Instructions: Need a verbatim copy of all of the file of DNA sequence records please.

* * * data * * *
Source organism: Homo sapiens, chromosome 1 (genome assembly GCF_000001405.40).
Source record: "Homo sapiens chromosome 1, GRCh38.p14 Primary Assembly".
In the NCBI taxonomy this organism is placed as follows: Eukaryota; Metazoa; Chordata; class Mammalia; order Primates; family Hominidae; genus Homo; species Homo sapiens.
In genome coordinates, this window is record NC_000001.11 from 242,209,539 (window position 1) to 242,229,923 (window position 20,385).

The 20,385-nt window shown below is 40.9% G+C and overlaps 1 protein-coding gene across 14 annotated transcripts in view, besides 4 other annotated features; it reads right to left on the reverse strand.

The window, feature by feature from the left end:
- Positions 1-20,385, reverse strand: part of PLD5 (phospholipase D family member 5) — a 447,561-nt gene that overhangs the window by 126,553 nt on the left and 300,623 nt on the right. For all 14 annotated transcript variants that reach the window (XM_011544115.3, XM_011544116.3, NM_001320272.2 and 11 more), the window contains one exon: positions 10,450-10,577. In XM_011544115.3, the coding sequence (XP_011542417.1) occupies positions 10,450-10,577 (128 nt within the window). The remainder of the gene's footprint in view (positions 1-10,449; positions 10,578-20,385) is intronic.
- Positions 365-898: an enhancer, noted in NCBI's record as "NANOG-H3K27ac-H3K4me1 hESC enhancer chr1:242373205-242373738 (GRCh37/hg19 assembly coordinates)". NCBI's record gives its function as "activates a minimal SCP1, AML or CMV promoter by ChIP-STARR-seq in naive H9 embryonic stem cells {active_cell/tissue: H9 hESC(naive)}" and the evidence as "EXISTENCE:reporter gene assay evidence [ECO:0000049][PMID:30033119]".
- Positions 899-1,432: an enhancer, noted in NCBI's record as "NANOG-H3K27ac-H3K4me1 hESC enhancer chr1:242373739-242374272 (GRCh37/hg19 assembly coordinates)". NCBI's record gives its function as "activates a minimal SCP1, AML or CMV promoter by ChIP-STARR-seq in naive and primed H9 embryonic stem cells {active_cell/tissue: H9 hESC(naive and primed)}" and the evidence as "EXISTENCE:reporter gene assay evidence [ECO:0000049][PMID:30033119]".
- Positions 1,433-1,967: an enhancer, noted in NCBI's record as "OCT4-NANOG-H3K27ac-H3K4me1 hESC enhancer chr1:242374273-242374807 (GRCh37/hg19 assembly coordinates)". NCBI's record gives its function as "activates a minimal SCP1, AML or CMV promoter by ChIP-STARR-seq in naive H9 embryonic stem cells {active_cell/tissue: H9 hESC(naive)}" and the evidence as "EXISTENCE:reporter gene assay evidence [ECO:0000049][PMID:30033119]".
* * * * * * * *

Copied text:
Source organism: Homo sapiens, chromosome 1 (genome assembly GCF_000001405.40).
Source record: "Homo sapiens chromosome 1, GRCh38.p14 Primary Assembly".
In the NCBI taxonomy this organism is placed as follows: Eukaryota; Metazoa; Chordata; class Mammalia; order Primates; family Hominidae; genus Homo; species Homo sapiens.
In genome coordinates, this window is record NC_000001.11 from 242,209,539 (window position 1) to 242,229,923 (window position 20,385).

The 20,385-nt window shown below is 40.9% G+C and overlaps 1 protein-coding gene across 14 annotated transcripts in view, besides 4 other annotated features; it reads right to left on the reverse strand.

The window, feature by feature from the left end:
- Positions 1-20,385, reverse strand: part of PLD5 (phospholipase D family member 5) — a 447,561-nt gene that overhangs the window by 126,553 nt on the left and 300,623 nt on the right. For all 14 annotated transcript variants that reach the window (XM_011544115.3, XM_011544116.3, NM_001320272.2 and 11 more), the window contains one exon: positions 10,450-10,577. In XM_011544115.3, the coding sequence (XP_011542417.1) occupies positions 10,450-10,577 (128 nt within the window). The remainder of the gene's footprint in view (positions 1-10,449; positions 10,578-20,385) is intronic.
- Positions 365-898: an enhancer, noted in NCBI's record as "NANOG-H3K27ac-H3K4me1 hESC enhancer chr1:242373205-242373738 (GRCh37/hg19 assembly coordinates)". NCBI's record gives its function as "activates a minimal SCP1, AML or CMV promoter by ChIP-STARR-seq in naive H9 embryonic stem cells {active_cell/tissue: H9 hESC(naive)}" and the evidence as "EXISTENCE:reporter gene assay evidence [ECO:0000049][PMID:30033119]".
- Positions 899-1,432: an enhancer, noted in NCBI's record as "NANOG-H3K27ac-H3K4me1 hESC enhancer chr1:242373739-242374272 (GRCh37/hg19 assembly coordinates)". NCBI's record gives its function as "activates a minimal SCP1, AML or CMV promoter by ChIP-STARR-seq in naive and primed H9 embryonic stem cells {active_cell/tissue: H9 hESC(naive and primed)}" and the evidence as "EXISTENCE:reporter gene assay evidence [ECO:0000049][PMID:30033119]".
- Positions 1,433-1,967: an enhancer, noted in NCBI's record as "OCT4-NANOG-H3K27ac-H3K4me1 hESC enhancer chr1:242374273-242374807 (GRCh37/hg19 assembly coordinates)". NCBI's record gives its function as "activates a minimal SCP1, AML or CMV promoter by ChIP-STARR-seq in naive H9 embryonic stem cells {active_cell/tissue: H9 hESC(naive)}" and the evidence as "EXISTENCE:reporter gene assay evidence [ECO:0000049][PMID:30033119]".